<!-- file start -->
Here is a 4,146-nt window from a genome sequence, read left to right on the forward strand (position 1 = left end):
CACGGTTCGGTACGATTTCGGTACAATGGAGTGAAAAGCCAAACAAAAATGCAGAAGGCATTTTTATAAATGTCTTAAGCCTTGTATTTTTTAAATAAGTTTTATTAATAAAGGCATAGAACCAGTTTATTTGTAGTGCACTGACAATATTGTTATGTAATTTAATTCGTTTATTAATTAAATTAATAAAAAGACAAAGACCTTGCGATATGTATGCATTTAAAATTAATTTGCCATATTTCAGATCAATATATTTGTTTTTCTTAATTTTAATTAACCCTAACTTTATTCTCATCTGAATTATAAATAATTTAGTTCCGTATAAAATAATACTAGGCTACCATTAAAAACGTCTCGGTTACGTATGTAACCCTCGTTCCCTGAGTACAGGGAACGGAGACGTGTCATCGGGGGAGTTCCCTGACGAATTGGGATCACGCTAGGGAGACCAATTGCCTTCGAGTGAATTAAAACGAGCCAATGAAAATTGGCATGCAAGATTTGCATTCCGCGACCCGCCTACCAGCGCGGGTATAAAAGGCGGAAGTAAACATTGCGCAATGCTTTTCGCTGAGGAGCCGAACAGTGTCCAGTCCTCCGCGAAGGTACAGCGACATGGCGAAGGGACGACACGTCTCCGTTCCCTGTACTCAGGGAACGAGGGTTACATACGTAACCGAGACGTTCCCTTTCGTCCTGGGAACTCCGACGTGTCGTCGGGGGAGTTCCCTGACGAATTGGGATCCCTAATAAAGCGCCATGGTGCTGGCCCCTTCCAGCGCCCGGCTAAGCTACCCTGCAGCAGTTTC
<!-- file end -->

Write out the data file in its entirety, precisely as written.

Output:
Here is a 4,146-nt window from a genome sequence, read left to right on the forward strand (position 1 = left end):
CACGGTTCGGTACGATTTCGGTACAATGGAGTGAAAAGCCAAACAAAAATGCAGAAGGCATTTTTATAAATGTCTTAAGCCTTGTATTTTTTAAATAAGTTTTATTAATAAAGGCATAGAACCAGTTTATTTGTAGTGCACTGACAATATTGTTATGTAATTTAATTCGTTTATTAATTAAATTAATAAAAAGACAAAGACCTTGCGATATGTATGCATTTAAAATTAATTTGCCATATTTCAGATCAATATATTTGTTTTTCTTAATTTTAATTAACCCTAACTTTATTCTCATCTGAATTATAAATAATTTAGTTCCGTATAAAATAATACTAGGCTACCATTAAAAACGTCTCGGTTACGTATGTAACCCTCGTTCCCTGAGTACAGGGAACGGAGACGTGTCATCGGGGGAGTTCCCTGACGAATTGGGATCACGCTAGGGAGACCAATTGCCTTCGAGTGAATTAAAACGAGCCAATGAAAATTGGCATGCAAGATTTGCATTCCGCGACCCGCCTACCAGCGCGGGTATAAAAGGCGGAAGTAAACATTGCGCAATGCTTTTCGCTGAGGAGCCGAACAGTGTCCAGTCCTCCGCGAAGGTACAGCGACATGGCGAAGGGACGACACGTCTCCGTTCCCTGTACTCAGGGAACGAGGGTTACATACGTAACCGAGACGTTCCCTTTCGTCCTGGGAACTCCGACGTGTCGTCGGGGGAGTTCCCTGACGAATTGGGATCCCTAATAAAGCGCCATGGTGCTGGCCCCTTCCAGCGCCCGGCTAAGCTACCCTGCAGCAGTTTC